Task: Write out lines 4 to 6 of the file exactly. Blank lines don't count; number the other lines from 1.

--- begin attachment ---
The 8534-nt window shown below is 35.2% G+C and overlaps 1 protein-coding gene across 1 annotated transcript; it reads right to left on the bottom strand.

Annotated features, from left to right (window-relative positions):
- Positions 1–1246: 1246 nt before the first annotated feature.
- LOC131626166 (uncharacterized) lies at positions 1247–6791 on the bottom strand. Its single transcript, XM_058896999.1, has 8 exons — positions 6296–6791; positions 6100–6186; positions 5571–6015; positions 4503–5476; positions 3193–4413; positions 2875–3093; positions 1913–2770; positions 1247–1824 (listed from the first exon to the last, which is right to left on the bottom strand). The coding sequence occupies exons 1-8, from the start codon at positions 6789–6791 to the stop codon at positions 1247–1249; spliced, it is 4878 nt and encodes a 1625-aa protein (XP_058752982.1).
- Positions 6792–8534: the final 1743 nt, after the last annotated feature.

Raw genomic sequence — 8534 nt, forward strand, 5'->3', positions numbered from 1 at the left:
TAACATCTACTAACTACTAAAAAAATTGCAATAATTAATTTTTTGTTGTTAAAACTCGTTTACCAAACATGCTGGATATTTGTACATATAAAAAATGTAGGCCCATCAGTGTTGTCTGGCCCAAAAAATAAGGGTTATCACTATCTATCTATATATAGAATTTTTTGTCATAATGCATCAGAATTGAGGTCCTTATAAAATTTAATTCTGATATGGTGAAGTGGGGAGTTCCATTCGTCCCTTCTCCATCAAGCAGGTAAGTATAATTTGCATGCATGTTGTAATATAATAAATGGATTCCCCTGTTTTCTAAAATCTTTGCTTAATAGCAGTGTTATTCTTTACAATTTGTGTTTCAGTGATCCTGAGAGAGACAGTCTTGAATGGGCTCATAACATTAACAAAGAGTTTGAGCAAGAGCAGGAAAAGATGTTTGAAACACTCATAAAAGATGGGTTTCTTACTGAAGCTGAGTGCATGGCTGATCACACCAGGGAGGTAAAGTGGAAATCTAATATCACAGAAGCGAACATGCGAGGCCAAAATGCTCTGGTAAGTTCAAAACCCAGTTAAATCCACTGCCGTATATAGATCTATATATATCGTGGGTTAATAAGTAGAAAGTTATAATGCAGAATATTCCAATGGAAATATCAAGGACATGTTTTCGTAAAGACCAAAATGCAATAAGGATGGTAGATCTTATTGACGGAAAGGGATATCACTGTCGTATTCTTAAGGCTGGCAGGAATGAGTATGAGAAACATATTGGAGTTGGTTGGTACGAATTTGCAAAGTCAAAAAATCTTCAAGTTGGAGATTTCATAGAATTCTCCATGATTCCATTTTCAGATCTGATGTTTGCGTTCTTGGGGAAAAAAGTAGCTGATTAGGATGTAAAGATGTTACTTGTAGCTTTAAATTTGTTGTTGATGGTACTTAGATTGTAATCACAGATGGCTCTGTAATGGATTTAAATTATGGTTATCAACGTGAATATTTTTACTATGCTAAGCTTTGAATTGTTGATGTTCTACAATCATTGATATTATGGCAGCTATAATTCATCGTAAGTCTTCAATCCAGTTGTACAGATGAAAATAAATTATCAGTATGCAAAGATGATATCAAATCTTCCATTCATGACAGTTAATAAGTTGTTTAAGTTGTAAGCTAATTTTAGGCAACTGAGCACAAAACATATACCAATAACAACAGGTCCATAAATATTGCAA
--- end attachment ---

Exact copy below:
- LOC131626166 (uncharacterized) lies at positions 1247–6791 on the bottom strand. Its single transcript, XM_058896999.1, has 8 exons — positions 6296–6791; positions 6100–6186; positions 5571–6015; positions 4503–5476; positions 3193–4413; positions 2875–3093; positions 1913–2770; positions 1247–1824 (listed from the first exon to the last, which is right to left on the bottom strand). The coding sequence occupies exons 1-8, from the start codon at positions 6789–6791 to the stop codon at positions 1247–1249; spliced, it is 4878 nt and encodes a 1625-aa protein (XP_058752982.1).
- Positions 6792–8534: the final 1743 nt, after the last annotated feature.

Raw genomic sequence — 8534 nt, forward strand, 5'->3', positions numbered from 1 at the left: